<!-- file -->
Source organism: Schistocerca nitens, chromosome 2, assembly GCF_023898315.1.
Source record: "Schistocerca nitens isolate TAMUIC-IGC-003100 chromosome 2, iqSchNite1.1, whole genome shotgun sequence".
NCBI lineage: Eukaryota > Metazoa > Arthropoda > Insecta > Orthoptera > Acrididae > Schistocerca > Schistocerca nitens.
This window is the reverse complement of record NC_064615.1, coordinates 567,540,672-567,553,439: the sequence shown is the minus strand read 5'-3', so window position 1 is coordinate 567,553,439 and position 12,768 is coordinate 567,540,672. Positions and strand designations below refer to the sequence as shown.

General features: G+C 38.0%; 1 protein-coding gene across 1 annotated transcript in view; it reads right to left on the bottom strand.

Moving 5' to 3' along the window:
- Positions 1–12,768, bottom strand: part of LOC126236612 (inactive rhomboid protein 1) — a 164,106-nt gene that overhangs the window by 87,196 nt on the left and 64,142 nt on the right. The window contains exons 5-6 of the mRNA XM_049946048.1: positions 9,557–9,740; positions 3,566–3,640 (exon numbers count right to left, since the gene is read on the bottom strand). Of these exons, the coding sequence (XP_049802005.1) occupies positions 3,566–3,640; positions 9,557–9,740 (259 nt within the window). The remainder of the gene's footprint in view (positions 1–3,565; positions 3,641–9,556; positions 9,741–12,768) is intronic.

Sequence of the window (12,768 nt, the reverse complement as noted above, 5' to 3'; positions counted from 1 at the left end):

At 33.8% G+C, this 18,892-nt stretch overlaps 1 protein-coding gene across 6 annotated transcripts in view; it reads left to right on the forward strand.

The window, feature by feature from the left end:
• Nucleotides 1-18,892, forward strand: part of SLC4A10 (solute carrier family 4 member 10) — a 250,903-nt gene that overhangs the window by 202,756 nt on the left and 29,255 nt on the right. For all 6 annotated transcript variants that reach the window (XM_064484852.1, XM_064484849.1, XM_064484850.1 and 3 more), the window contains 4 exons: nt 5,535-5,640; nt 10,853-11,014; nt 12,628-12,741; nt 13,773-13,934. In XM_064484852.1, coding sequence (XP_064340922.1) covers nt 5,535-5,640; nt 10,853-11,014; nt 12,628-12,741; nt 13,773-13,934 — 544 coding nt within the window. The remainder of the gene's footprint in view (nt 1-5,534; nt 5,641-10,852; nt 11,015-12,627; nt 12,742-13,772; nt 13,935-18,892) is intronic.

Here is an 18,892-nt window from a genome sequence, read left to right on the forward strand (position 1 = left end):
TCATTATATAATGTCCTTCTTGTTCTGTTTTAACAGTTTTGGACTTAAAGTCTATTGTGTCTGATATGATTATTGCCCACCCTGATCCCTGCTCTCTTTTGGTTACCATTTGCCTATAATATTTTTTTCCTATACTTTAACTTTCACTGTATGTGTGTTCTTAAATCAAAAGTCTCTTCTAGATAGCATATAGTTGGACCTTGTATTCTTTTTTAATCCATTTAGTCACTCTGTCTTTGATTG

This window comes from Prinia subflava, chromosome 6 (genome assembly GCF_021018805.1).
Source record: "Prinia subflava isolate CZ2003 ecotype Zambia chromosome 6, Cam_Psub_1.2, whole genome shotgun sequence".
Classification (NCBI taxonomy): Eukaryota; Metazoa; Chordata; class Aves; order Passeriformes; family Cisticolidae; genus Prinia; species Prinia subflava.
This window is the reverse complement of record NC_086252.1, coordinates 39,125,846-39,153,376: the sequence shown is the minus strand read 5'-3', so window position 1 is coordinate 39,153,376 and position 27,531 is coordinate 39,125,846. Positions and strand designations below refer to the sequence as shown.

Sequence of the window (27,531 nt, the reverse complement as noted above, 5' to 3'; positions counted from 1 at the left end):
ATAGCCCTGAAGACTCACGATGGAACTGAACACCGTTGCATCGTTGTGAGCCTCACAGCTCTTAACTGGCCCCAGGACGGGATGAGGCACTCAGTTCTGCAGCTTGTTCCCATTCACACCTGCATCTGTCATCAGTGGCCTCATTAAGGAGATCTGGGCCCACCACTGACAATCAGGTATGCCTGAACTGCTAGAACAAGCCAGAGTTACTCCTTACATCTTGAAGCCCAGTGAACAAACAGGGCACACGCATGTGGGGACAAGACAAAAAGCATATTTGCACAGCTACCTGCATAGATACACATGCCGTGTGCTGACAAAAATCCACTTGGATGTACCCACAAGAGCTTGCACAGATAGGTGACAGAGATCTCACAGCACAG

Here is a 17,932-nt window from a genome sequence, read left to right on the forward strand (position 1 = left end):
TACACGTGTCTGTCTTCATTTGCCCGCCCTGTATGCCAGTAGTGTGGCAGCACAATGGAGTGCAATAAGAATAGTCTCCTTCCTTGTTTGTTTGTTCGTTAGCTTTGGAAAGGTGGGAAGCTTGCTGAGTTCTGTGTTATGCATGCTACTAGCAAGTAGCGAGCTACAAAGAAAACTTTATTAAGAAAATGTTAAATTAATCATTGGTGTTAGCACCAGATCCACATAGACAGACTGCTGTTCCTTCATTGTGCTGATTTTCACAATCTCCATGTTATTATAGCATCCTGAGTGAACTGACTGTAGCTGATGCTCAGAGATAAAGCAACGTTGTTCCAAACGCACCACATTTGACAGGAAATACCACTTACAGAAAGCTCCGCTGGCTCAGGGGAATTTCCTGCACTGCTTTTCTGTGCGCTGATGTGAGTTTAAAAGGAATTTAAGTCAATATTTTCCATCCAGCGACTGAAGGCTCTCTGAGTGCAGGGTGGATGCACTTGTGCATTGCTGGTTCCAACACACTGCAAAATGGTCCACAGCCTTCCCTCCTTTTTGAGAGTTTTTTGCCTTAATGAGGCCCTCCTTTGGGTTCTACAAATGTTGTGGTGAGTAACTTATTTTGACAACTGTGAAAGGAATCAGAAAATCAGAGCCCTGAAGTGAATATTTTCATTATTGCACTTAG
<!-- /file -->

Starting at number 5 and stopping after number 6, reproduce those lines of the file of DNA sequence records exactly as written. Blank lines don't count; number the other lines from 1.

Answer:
General features: G+C 38.0%; 1 protein-coding gene across 1 annotated transcript in view; it reads right to left on the bottom strand.

Moving 5' to 3' along the window: